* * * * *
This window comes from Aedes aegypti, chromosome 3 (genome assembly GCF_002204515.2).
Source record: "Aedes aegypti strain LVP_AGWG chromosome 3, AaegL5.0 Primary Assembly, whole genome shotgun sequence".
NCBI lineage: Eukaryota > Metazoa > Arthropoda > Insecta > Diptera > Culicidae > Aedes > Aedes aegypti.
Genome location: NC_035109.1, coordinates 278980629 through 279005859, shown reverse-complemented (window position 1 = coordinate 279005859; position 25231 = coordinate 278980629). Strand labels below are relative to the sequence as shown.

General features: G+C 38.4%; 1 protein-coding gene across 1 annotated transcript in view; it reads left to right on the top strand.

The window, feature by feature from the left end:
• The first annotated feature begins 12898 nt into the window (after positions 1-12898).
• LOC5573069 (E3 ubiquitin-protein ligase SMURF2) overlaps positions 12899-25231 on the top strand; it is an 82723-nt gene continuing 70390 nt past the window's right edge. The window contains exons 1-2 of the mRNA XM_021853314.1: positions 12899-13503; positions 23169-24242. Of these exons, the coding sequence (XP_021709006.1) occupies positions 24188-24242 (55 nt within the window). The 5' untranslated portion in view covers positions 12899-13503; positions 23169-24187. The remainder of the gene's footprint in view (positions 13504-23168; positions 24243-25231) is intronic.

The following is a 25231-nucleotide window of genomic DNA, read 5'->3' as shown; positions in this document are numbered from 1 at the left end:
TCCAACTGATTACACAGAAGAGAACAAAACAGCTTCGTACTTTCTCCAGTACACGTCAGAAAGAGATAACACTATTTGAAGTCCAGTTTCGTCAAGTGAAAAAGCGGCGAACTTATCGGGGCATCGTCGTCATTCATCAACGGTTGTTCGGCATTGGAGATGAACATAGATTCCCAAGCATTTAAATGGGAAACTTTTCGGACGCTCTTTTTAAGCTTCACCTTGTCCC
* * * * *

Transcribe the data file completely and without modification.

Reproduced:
This window comes from Aedes aegypti, chromosome 3 (genome assembly GCF_002204515.2).
Source record: "Aedes aegypti strain LVP_AGWG chromosome 3, AaegL5.0 Primary Assembly, whole genome shotgun sequence".
NCBI lineage: Eukaryota > Metazoa > Arthropoda > Insecta > Diptera > Culicidae > Aedes > Aedes aegypti.
Genome location: NC_035109.1, coordinates 278980629 through 279005859, shown reverse-complemented (window position 1 = coordinate 279005859; position 25231 = coordinate 278980629). Strand labels below are relative to the sequence as shown.

General features: G+C 38.4%; 1 protein-coding gene across 1 annotated transcript in view; it reads left to right on the top strand.

The window, feature by feature from the left end:
• The first annotated feature begins 12898 nt into the window (after positions 1-12898).
• LOC5573069 (E3 ubiquitin-protein ligase SMURF2) overlaps positions 12899-25231 on the top strand; it is an 82723-nt gene continuing 70390 nt past the window's right edge. The window contains exons 1-2 of the mRNA XM_021853314.1: positions 12899-13503; positions 23169-24242. Of these exons, the coding sequence (XP_021709006.1) occupies positions 24188-24242 (55 nt within the window). The 5' untranslated portion in view covers positions 12899-13503; positions 23169-24187. The remainder of the gene's footprint in view (positions 13504-23168; positions 24243-25231) is intronic.

The following is a 25231-nucleotide window of genomic DNA, read 5'->3' as shown; positions in this document are numbered from 1 at the left end:
TCCAACTGATTACACAGAAGAGAACAAAACAGCTTCGTACTTTCTCCAGTACACGTCAGAAAGAGATAACACTATTTGAAGTCCAGTTTCGTCAAGTGAAAAAGCGGCGAACTTATCGGGGCATCGTCGTCATTCATCAACGGTTGTTCGGCATTGGAGATGAACATAGATTCCCAAGCATTTAAATGGGAAACTTTTCGGACGCTCTTTTTAAGCTTCACCTTGTCCC